The Power of Psychological Transference
Like it or not, your past relationships seep into your present ones
Posted Sep 29, 2018
We could probably fill the Library of Congress with articles and books written about psychological transference. It was formally launched as a concept by our friend Freud, but undoubtedly some form of the concept was well-known earlier in history. Freud’s idea was that patients would project on him their own past relationships, particularly those with parents, much like projecting a movie on a blank screen, and his approach was to be that blank screen in order to draw out and understand the patient’s key issues and concerns. The therapeutic process was in part about unraveling all these past relationships and distortions and, in his model, usually required a long stint of therapy.
While Freud might have taken the notion of transference to a higher level, it is part and parcel of our everyday relationships, particularly at that critical first-impression/beginning-stages of a relationship. Our impressions of others are never neutral, but always filtered through the lens of our other relationships, both past and present, that have had an impact on our lives. Your new date reminds you of your ex in the way he seems to dominate the conversation; your new boss is easy to approach because she is such a welcome relief compared to your former one who always had that scolding tone, so reminiscent of your mother; your work colleague reminds you of your younger brother with his terribly funny sarcastic humor. Or these triggers may be even more subtle — the new date has eyes like your father or her tone of voice reminds you of your sister’s; the new team member has that same brisk walking-stride, or that arched-eyebrow-look as your high-school girlfriend.
Often these impressions, the contrasts and comparisons are not fully conscious but they are powerful and form the basis for our initial attraction or lack of. Our history of relationships is a history of bouncing from one experience and relationship to another with psychological takeaways along the way.
How does this help you? Three possibilities:
1. Not at all.
Great, it happens, let’s move on.
2. It gives you a clue of where you get in trouble in relationships.
When you look back over your past relationships — personal, work — is there a pattern of attraction or avoidance? Are you finding yourself always attracted to the bad boys or turned off by those who seem too wishy-washy or passive? Or are you always intimidated by what seems to be drill-sergeant type bosses, but find that that assertive woman immediately becomes your new hero? Does your heart melt for the "sensitive guy," or more subtly, do you get easily initially hooked by the guy or gal who has that “nice smile”?
By seeing and judging folks through the filter of transference, by being triggered both positively and negatively by our past relationships, we're moving beyond sexual chemistry and emotionally making assumptions, overemphasizing and likely distorting one aspect of the other's personality. This can blind us from seeing the real person beneath: Because he seems, for example, to be so non-judgmental and supportive compared to your ex you are emotionally seduced, only to realize later that this stance is a veneer for his being incredibly passive or a result of his being stoned most of the time. Similarly, her assertiveness, initially so attractive, blinds you seeing how controlling she actually can really be.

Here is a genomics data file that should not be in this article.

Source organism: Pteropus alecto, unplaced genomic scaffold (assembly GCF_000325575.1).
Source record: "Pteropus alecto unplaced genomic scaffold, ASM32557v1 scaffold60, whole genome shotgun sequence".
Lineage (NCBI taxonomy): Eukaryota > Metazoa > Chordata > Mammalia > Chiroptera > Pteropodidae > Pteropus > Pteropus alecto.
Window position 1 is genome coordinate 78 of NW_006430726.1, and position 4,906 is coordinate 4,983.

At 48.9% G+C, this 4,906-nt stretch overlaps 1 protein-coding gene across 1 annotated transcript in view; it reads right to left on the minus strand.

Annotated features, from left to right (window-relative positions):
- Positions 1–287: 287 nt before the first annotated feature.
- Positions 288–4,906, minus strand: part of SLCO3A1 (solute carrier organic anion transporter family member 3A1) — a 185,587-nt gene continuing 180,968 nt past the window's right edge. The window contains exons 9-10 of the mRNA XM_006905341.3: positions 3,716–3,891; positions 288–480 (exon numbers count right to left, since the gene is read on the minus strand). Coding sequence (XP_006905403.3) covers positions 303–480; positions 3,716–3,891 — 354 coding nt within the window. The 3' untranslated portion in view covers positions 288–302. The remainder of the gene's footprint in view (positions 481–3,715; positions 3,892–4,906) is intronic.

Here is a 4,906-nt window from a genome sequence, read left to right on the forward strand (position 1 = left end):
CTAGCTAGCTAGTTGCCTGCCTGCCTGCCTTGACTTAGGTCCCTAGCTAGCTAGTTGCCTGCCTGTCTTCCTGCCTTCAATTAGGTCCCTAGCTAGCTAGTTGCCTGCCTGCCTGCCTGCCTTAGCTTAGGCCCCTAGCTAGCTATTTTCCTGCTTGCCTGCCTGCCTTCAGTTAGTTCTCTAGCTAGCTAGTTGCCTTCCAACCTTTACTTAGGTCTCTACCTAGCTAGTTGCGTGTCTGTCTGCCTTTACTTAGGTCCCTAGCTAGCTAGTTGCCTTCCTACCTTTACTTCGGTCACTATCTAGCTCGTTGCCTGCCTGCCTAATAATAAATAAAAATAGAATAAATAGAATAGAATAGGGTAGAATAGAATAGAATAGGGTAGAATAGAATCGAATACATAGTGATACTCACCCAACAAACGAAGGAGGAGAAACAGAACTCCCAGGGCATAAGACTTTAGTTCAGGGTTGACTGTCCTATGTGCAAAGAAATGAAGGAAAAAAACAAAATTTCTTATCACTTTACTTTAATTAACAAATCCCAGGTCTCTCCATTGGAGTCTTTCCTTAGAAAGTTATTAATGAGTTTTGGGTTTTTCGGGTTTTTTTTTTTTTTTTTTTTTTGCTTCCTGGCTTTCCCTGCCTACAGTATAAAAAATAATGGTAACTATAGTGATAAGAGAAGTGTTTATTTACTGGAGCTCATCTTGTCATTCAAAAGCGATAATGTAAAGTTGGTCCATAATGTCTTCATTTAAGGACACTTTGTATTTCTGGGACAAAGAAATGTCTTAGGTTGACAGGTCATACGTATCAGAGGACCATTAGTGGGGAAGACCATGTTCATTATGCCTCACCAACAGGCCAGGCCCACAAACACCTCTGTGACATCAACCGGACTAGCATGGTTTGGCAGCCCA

3. It helps me understand where I’m wounded, what I need.
Now we’re back to Freud. He wanted to help patients unravel their past relationships so they would be less triggered and seduced patients by them, and in turn, stop repeating their histories, But you don’t necessarily need 5 years of analysis to begin to change your patterns. If you find yourself always seduced by the bad boys and always wind up feeling hurt or abandoned, Freud would probably say you are being seduced by your past and falsely holding onto that little-kid magical thinking that it will turn out differently this time. But you are just re-injuring that old wound, rather than healing it. Similarly, that strong and automatic attraction to the laid-back guy or assertive woman tells you something that you may need.
This is important information. By seeing and understanding these patterns, you can do what Freud was trying to do: Through awareness you now can make conscious, rather than unconscious or semi-conscious choices. Here you decide to stay away from the bad boys; you try and see past the initial intimidation that you sense from the drill-sergeant to discover the person who may lie beneath. You learn to take your time with that laid-back guy or assertive woman so you don’t get blinded and seduced and immediately wrapped up in a relationship that is too difficult to get out of.
And / or you can actively and directly work on your past by getting some closure with your past relationships: Here you have an adult conversation with your ex or with a parent to say now what you couldn't back then, or if this is not possible, try writing a letter to get these old feelings out on a page and out of your head. You can also consider doing some therapy, even short-term, to help you separate past from present and gain skills and support to help avoid getting some triggered by your transferences.
Freud was right: Transferences abound. Learn from them.